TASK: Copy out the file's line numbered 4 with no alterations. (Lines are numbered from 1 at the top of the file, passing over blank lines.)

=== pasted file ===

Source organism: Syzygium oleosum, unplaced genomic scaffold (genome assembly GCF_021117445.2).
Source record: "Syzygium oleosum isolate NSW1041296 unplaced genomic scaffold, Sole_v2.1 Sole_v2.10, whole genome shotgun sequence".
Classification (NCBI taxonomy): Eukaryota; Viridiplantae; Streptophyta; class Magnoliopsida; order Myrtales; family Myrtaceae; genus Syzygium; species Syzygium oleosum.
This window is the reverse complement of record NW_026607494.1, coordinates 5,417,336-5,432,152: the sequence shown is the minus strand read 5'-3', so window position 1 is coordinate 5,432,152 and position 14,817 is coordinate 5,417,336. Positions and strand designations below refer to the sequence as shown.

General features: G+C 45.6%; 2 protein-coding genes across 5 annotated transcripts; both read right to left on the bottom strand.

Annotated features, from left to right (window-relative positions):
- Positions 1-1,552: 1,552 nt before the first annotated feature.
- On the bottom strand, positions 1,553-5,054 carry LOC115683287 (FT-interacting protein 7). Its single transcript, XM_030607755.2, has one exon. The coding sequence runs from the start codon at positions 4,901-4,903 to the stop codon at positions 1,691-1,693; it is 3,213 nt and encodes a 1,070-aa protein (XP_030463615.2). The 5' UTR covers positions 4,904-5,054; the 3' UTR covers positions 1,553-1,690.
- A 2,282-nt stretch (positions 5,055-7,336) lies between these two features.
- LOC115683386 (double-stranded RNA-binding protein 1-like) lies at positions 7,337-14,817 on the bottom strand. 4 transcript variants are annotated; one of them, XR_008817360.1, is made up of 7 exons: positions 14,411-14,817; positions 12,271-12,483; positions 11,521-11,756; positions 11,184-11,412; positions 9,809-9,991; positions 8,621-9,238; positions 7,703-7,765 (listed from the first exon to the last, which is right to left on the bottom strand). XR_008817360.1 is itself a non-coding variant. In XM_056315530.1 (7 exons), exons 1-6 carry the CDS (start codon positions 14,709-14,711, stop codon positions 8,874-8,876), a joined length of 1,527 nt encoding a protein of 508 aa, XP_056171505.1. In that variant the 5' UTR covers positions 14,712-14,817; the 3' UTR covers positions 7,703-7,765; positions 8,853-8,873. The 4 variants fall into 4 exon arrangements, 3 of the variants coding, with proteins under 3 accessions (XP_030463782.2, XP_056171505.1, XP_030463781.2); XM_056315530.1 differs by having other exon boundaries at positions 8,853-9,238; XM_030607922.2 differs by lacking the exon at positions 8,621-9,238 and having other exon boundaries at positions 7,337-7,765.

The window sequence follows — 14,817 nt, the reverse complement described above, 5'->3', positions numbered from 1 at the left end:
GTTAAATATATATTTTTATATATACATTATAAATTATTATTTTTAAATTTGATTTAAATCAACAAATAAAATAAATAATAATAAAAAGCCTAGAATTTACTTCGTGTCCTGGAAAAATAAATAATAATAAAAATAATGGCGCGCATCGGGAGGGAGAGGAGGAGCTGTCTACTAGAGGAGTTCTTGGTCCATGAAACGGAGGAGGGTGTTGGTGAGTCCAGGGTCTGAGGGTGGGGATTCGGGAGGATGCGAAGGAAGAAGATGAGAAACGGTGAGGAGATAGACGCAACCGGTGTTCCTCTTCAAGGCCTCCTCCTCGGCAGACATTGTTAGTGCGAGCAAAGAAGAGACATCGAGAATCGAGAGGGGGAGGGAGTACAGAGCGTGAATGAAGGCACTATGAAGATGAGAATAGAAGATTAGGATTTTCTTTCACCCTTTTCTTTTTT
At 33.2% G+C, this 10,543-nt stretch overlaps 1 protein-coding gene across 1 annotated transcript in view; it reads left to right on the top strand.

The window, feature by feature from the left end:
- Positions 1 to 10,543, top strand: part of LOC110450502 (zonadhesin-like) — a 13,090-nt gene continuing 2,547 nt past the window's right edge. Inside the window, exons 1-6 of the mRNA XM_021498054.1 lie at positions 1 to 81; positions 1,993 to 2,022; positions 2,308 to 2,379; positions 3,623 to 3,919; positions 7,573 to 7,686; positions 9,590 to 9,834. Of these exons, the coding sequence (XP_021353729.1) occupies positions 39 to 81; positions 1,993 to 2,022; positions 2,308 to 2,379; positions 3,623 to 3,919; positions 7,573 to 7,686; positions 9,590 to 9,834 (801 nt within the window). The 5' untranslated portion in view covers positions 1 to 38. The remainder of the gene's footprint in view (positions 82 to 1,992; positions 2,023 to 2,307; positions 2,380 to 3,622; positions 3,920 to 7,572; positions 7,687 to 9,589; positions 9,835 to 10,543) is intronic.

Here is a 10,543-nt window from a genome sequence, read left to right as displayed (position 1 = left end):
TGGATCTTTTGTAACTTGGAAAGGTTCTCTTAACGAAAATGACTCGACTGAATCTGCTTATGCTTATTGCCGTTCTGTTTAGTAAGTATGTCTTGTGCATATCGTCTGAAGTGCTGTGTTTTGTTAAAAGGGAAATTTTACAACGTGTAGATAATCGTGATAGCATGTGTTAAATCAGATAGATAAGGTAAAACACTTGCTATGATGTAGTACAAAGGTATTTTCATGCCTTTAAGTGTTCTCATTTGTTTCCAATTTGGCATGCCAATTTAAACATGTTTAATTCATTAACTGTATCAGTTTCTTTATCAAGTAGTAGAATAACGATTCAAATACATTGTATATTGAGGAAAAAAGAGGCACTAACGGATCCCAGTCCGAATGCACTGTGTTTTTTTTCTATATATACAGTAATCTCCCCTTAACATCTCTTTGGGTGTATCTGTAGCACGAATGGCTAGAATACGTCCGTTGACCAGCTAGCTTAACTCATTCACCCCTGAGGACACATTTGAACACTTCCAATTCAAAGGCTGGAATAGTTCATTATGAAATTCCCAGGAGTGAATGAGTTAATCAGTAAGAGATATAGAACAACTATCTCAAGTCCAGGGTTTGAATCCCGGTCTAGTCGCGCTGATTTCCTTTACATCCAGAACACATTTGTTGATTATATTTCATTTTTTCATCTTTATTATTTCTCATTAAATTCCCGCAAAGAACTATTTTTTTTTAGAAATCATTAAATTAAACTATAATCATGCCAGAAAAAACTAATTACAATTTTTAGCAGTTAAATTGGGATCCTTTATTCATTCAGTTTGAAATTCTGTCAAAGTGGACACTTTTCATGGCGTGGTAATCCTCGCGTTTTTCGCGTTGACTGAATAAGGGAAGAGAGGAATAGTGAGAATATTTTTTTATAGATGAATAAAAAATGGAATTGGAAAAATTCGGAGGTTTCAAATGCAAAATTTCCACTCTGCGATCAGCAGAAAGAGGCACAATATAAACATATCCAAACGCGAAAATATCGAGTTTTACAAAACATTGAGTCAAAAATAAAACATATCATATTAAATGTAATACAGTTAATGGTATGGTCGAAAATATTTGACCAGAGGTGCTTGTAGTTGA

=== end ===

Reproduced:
This window is the reverse complement of record NW_026607494.1, coordinates 5,417,336-5,432,152: the sequence shown is the minus strand read 5'-3', so window position 1 is coordinate 5,432,152 and position 14,817 is coordinate 5,417,336. Positions and strand designations below refer to the sequence as shown.